“My kids shouldn’t experience such things,” she said. “They are U.S. citizens. This is not O.K.”
O’Hare Airport, Chicago, Illinois: 7:38 am
Two weeks ago, I was back in my hometown of Sault Ste. Marie in northern Ontario. I was there for a week that was bookended by two separate weddings of childhood friends. In between the nuptials I spent my time ambling around the recovering steel town, soaking in feelings of nostalgia and The National-style melancholy.
During one of these joint-assisted strolls, I was fantasizing about running into my dad, who still lives in the city.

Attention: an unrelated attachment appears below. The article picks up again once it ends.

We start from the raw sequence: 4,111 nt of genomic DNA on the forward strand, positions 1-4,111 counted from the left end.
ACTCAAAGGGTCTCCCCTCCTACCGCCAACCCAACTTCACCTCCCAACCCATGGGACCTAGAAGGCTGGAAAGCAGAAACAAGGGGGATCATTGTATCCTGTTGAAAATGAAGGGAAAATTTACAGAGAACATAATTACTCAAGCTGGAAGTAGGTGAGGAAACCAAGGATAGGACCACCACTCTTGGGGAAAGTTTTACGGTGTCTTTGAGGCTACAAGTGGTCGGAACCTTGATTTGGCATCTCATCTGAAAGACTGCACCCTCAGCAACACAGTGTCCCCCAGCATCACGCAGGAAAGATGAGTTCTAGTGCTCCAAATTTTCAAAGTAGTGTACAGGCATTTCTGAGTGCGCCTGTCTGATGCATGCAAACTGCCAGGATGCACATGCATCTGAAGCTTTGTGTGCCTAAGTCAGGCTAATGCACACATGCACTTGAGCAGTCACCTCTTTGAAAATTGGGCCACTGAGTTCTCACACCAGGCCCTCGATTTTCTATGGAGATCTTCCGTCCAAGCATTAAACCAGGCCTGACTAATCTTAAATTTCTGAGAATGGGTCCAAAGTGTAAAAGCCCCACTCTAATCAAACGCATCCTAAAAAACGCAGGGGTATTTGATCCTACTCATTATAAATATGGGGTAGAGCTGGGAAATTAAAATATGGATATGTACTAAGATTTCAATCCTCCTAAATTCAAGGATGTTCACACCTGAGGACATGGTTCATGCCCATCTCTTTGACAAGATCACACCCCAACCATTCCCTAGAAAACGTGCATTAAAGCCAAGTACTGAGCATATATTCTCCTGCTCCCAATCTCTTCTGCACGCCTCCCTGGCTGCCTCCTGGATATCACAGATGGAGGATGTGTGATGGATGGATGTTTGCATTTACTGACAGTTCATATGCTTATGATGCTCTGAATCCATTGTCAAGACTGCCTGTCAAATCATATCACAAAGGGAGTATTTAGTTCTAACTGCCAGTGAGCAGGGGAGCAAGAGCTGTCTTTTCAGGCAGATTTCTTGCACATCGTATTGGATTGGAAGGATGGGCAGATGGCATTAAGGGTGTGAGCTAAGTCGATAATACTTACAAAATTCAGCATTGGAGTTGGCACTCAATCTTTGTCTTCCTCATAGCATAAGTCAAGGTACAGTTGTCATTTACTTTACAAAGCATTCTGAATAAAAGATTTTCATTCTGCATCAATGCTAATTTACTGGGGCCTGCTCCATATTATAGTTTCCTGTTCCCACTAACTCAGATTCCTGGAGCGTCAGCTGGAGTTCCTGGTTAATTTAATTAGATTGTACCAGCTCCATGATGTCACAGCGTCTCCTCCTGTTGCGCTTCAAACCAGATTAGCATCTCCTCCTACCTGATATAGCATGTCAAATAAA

Harry and Meghan, the Duke and Duchess of Sussex, may be considering a move to Africa sometime after the birth of their child. Just as with their wedding, the proposed move is being framed in largely positive terms — with Meghan wanting to explore her and her child’s African roots. Unfortunately, the reality is that the only tradition the couple would be embracing is the long colonial history of Britain in general — and the royal family in particular. When black radicals talked about a “back to Africa” movement, this was not exactly what they had in mind.